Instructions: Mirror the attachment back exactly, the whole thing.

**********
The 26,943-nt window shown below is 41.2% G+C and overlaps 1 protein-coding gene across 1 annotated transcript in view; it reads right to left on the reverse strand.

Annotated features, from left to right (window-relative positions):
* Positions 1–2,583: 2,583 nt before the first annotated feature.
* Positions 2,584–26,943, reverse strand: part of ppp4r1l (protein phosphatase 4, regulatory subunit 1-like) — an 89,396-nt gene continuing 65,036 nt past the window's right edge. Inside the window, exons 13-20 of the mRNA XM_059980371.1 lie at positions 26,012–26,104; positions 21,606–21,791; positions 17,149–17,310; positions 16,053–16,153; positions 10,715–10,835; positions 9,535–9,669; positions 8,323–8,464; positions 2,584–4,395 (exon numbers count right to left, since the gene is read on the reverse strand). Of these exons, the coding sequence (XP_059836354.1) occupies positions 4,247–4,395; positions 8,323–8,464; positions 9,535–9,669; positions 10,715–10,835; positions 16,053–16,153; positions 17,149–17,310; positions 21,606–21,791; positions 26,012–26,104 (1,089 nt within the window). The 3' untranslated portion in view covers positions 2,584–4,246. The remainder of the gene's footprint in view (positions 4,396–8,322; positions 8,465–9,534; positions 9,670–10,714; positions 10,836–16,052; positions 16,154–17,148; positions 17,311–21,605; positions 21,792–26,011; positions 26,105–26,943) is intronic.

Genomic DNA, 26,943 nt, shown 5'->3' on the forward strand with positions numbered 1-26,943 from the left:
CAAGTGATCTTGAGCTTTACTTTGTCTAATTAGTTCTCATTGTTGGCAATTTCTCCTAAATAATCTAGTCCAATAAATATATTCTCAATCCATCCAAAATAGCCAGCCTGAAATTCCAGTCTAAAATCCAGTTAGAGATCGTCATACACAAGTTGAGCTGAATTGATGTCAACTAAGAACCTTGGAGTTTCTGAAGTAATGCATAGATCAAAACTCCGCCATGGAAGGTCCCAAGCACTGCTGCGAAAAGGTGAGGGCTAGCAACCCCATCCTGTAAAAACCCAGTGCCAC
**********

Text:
The 26,943-nt window shown below is 41.2% G+C and overlaps 1 protein-coding gene across 1 annotated transcript in view; it reads right to left on the reverse strand.

Annotated features, from left to right (window-relative positions):
* Positions 1–2,583: 2,583 nt before the first annotated feature.
* Positions 2,584–26,943, reverse strand: part of ppp4r1l (protein phosphatase 4, regulatory subunit 1-like) — an 89,396-nt gene continuing 65,036 nt past the window's right edge. Inside the window, exons 13-20 of the mRNA XM_059980371.1 lie at positions 26,012–26,104; positions 21,606–21,791; positions 17,149–17,310; positions 16,053–16,153; positions 10,715–10,835; positions 9,535–9,669; positions 8,323–8,464; positions 2,584–4,395 (exon numbers count right to left, since the gene is read on the reverse strand). Of these exons, the coding sequence (XP_059836354.1) occupies positions 4,247–4,395; positions 8,323–8,464; positions 9,535–9,669; positions 10,715–10,835; positions 16,053–16,153; positions 17,149–17,310; positions 21,606–21,791; positions 26,012–26,104 (1,089 nt within the window). The 3' untranslated portion in view covers positions 2,584–4,246. The remainder of the gene's footprint in view (positions 4,396–8,322; positions 8,465–9,534; positions 9,670–10,714; positions 10,836–16,052; positions 16,154–17,148; positions 17,311–21,605; positions 21,792–26,011; positions 26,105–26,943) is intronic.

Genomic DNA, 26,943 nt, shown 5'->3' on the forward strand with positions numbered 1-26,943 from the left:
CAAGTGATCTTGAGCTTTACTTTGTCTAATTAGTTCTCATTGTTGGCAATTTCTCCTAAATAATCTAGTCCAATAAATATATTCTCAATCCATCCAAAATAGCCAGCCTGAAATTCCAGTCTAAAATCCAGTTAGAGATCGTCATACACAAGTTGAGCTGAATTGATGTCAACTAAGAACCTTGGAGTTTCTGAAGTAATGCATAGATCAAAACTCCGCCATGGAAGGTCCCAAGCACTGCTGCGAAAAGGTGAGGGCTAGCAACCCCATCCTGTAAAAACCCAGTGCCAC